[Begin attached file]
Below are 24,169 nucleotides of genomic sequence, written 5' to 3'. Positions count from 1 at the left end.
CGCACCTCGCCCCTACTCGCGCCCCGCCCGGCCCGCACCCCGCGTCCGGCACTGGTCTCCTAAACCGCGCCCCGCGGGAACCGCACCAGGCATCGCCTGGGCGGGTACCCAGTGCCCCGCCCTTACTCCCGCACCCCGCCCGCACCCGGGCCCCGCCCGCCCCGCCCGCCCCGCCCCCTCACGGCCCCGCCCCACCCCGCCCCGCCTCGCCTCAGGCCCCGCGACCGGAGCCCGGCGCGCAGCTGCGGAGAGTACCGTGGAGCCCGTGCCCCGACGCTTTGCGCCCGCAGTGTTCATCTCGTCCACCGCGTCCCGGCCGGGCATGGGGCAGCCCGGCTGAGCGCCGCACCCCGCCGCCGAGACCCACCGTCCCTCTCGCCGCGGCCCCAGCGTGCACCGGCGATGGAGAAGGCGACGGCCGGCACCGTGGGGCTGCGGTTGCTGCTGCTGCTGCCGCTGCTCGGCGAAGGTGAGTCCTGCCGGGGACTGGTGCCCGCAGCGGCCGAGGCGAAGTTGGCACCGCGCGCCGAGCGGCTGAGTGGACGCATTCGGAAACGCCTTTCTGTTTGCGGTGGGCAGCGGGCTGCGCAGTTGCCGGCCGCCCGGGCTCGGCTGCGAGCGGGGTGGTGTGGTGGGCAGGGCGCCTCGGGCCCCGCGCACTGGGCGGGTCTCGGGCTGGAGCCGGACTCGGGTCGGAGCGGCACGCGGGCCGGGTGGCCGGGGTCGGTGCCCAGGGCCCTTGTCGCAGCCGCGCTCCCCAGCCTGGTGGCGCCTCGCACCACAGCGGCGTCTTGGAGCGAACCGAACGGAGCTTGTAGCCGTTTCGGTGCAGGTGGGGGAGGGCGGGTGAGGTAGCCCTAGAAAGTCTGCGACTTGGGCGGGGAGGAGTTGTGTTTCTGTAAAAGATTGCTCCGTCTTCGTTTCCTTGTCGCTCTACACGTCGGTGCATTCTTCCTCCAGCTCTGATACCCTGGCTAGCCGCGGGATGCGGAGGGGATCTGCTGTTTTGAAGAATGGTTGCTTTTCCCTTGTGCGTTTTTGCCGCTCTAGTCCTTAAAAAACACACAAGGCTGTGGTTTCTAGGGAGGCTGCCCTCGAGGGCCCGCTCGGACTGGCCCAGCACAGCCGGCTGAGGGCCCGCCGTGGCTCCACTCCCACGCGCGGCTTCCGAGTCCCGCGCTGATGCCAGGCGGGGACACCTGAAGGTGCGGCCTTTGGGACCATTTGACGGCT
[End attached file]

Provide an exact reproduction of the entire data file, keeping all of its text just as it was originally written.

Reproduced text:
Below are 24,169 nucleotides of genomic sequence, written 5' to 3'. Positions count from 1 at the left end.
CGCACCTCGCCCCTACTCGCGCCCCGCCCGGCCCGCACCCCGCGTCCGGCACTGGTCTCCTAAACCGCGCCCCGCGGGAACCGCACCAGGCATCGCCTGGGCGGGTACCCAGTGCCCCGCCCTTACTCCCGCACCCCGCCCGCACCCGGGCCCCGCCCGCCCCGCCCGCCCCGCCCCCTCACGGCCCCGCCCCACCCCGCCCCGCCTCGCCTCAGGCCCCGCGACCGGAGCCCGGCGCGCAGCTGCGGAGAGTACCGTGGAGCCCGTGCCCCGACGCTTTGCGCCCGCAGTGTTCATCTCGTCCACCGCGTCCCGGCCGGGCATGGGGCAGCCCGGCTGAGCGCCGCACCCCGCCGCCGAGACCCACCGTCCCTCTCGCCGCGGCCCCAGCGTGCACCGGCGATGGAGAAGGCGACGGCCGGCACCGTGGGGCTGCGGTTGCTGCTGCTGCTGCCGCTGCTCGGCGAAGGTGAGTCCTGCCGGGGACTGGTGCCCGCAGCGGCCGAGGCGAAGTTGGCACCGCGCGCCGAGCGGCTGAGTGGACGCATTCGGAAACGCCTTTCTGTTTGCGGTGGGCAGCGGGCTGCGCAGTTGCCGGCCGCCCGGGCTCGGCTGCGAGCGGGGTGGTGTGGTGGGCAGGGCGCCTCGGGCCCCGCGCACTGGGCGGGTCTCGGGCTGGAGCCGGACTCGGGTCGGAGCGGCACGCGGGCCGGGTGGCCGGGGTCGGTGCCCAGGGCCCTTGTCGCAGCCGCGCTCCCCAGCCTGGTGGCGCCTCGCACCACAGCGGCGTCTTGGAGCGAACCGAACGGAGCTTGTAGCCGTTTCGGTGCAGGTGGGGGAGGGCGGGTGAGGTAGCCCTAGAAAGTCTGCGACTTGGGCGGGGAGGAGTTGTGTTTCTGTAAAAGATTGCTCCGTCTTCGTTTCCTTGTCGCTCTACACGTCGGTGCATTCTTCCTCCAGCTCTGATACCCTGGCTAGCCGCGGGATGCGGAGGGGATCTGCTGTTTTGAAGAATGGTTGCTTTTCCCTTGTGCGTTTTTGCCGCTCTAGTCCTTAAAAAACACACAAGGCTGTGGTTTCTAGGGAGGCTGCCCTCGAGGGCCCGCTCGGACTGGCCCAGCACAGCCGGCTGAGGGCCCGCCGTGGCTCCACTCCCACGCGCGGCTTCCGAGTCCCGCGCTGATGCCAGGCGGGGACACCTGAAGGTGCGGCCTTTGGGACCATTTGACGGCT